where Vo is the voltage across the sheath. Thus, the sheath capacitance is in the range of 20–200 pF for typical capacitive RF plasma.
The gap area is simulated by an additional component (or set of components)
The plasma resistance R measured between the electrodes (or in operation between an upper electrode and a wafer holding chuck) is usually quite small, i.e. from a fraction of one ohm to a few ohms. For a plasma between the electrode and the ground plate, the plasma resistance is given by:
R=γ/ω p 2 C o ∝γ/n
where γ is the electron neutral collision frequency, ωp is the plasma frequency, C0 is the capacitance between the electrodes and n is the electron density. For the non-linear test load 14, the preferable resistance is chosen to be comparable to the typical plasma resistance of the individual process system and, as mentioned above may be silicon which is integrated with a substrate of the non-linear test load 14. For example, different resistance values can be used to model different plasmas, and the different resistance values can be provided using at least one of a fixed resistor, a thermistor, and a variable resistor.
An inductive element L is provided for modeling the plasma inductance which is given by
L=1/ωp 2 C o∝1/n
Note that the plasma inductance is related to the plasma resistance by R=γL. For example, different inductance values can be used to model different plasmas, and the different inductance values can be provided using at least one of a fixed inductor, a temperature compensating inductor, and a variable inductor. The capacitance Cgap models the capacitance between the electrodes EL1 and EL2. As shown in
Implementing such a design at normal operating frequencies (13.56 MHz and above) with hardware that fits into the process gap (approx 40 mm) is demanding. For example, compromises in the operating frequency could produce a system resonance at a harmonic, and changing the process gap to accommodate larger hardware could change system resonances.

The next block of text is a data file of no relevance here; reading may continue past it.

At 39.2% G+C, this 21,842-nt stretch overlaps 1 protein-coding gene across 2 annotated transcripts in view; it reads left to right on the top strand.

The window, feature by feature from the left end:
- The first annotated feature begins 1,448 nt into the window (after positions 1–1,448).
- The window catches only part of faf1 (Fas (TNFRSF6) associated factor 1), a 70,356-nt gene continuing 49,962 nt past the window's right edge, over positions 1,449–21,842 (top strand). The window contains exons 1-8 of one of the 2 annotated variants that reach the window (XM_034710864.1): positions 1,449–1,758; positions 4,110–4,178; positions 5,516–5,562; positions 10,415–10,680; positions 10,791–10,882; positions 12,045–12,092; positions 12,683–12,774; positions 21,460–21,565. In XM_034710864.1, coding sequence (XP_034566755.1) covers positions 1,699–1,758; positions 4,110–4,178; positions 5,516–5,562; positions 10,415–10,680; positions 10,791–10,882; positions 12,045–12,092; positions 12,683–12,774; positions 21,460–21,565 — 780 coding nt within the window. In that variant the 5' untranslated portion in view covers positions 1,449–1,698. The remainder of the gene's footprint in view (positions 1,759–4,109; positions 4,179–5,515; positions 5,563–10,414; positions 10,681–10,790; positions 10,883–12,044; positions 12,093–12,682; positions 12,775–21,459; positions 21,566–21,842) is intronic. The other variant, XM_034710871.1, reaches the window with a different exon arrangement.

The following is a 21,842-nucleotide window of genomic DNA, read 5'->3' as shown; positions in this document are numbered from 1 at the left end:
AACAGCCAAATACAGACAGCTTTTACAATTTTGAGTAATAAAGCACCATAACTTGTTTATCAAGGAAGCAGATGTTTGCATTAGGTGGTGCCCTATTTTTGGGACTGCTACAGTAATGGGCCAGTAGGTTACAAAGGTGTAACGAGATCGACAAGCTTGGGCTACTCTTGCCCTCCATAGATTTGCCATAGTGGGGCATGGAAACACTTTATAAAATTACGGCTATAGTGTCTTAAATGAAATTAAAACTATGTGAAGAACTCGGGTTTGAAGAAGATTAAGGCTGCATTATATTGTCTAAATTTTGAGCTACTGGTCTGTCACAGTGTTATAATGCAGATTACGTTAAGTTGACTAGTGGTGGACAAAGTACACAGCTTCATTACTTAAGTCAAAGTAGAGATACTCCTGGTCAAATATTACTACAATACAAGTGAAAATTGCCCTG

The non-linear element of the device is constructed by two high-power, high-frequency diodes, 58 and 60, (e.g., part numbers MBR7545) arranged in opposing directions. The diodes also serve to limit the voltage across a first resistor R1 (56) (e.g,. 2 ohms), negating the need for large, externally cooled power resistors. The circuit can be embodied (or housed) within a ring as shown in
The inner ring 74 (
The inductive portion of the dummy load is represented as the inductor 64 (e.g., 80 mH). Stray capacitance is modeled as a capacitor 68 (e.g., 15 pF). Such a capacitance corresponds to the capacitance between L1 and its surrounds, could be a winding capacitance if L1 has windings. L1 could simply be a strap of copper a few inches long at these inductance values. Similarly, a current ‘sense’ resistor 66 is modeled for simulation purposes as well. The dummy load further comprises a tensioning spring 78. The dielectric blocks insulate the springs from the surrounding structure. The dielectric 76 separates the plates of the main capacitor 80. The dielectric is chosen for performance considerations: dielectric constant, breakdown voltage and loss tangent and may be formed, for example, from Teflon or alumina.
The duty cycle should be limited to prevent overheating of components. For example, a 25% duty cycle may be used (e.g., 30 seconds on, 90 seconds off), but other duty cycles may be practiced within the spirit of this invention.
A resulting spectral response from using the circuit of
Obviously, readily discernible modifications and variations of the present invention are possible in light of the above teachings. It is therefore to be understood that within the scope of the appended claims, the invention may be practiced otherwise than as specifically described herein. For example, while described in terms of discrete components, it is contemplated that the individual functionality of each component may be performed by a single programmable device such as any one of a programmable logic array (PLA), a programmable logic gate (PLG), a system on a chip (SOC), an Application Specific Integrated Circuit (ASIC) and the like, as long as it can properly handle the applied power.
Thus, the foregoing discussion discloses and describes merely an exemplary embodiment of the present invention. As will be understood by those skilled in the art, the present invention may be embodied in other specific forms without departing from the spirit or essential characteristics thereof. Accordingly, the disclosure of the present invention is intended to be illustrative, but not limiting of the scope of the invention, as well as other claims. The disclosure, including any readily discernible variants of the teachings herein, define, in part, the scope of the foregoing claim terminology such that no inventive subject matter is dedicated to the public.
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|U.S. Classification||703/4, 703/1, 315/182, 703/2, 702/57|
|International Classification||H01J37/32, G06G7/48, G06F17/10|
|Cooperative Classification||H01J37/32082, H01J37/32174, H01J37/32935|
|European Classification||H01J37/32M8, H01J37/32S4, H01J37/32M8J|